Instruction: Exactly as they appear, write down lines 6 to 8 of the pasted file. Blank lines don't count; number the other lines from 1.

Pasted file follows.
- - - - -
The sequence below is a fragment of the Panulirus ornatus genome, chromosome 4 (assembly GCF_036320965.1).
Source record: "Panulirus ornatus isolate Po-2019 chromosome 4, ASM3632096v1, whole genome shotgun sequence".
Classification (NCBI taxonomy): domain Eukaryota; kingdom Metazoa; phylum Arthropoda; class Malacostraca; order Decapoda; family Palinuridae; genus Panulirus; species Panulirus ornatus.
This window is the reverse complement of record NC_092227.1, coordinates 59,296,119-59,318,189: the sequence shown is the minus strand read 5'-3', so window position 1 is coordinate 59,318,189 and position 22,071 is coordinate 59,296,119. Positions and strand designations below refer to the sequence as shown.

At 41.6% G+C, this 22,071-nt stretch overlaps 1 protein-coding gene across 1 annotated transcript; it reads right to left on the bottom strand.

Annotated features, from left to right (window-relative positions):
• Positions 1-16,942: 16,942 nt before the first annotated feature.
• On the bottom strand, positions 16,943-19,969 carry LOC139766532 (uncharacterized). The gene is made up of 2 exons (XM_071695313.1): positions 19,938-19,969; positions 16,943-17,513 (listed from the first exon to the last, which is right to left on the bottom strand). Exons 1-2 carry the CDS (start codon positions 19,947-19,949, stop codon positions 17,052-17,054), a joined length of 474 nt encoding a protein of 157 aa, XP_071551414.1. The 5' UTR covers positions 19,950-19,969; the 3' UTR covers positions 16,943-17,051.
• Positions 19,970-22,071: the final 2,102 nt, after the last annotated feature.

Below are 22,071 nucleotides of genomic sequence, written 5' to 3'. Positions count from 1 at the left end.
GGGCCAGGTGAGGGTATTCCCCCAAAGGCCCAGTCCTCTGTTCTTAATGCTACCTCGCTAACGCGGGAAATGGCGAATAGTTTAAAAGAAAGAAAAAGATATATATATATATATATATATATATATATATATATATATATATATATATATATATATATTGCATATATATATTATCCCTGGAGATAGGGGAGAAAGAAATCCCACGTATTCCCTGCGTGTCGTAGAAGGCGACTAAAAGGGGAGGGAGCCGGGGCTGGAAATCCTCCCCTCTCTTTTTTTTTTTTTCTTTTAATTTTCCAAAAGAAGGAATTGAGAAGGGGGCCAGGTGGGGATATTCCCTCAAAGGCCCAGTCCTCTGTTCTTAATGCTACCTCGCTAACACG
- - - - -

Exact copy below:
Annotated features, from left to right (window-relative positions):
• Positions 1-16,942: 16,942 nt before the first annotated feature.
• On the bottom strand, positions 16,943-19,969 carry LOC139766532 (uncharacterized). The gene is made up of 2 exons (XM_071695313.1): positions 19,938-19,969; positions 16,943-17,513 (listed from the first exon to the last, which is right to left on the bottom strand). Exons 1-2 carry the CDS (start codon positions 19,947-19,949, stop codon positions 17,052-17,054), a joined length of 474 nt encoding a protein of 157 aa, XP_071551414.1. The 5' UTR covers positions 19,950-19,969; the 3' UTR covers positions 16,943-17,051.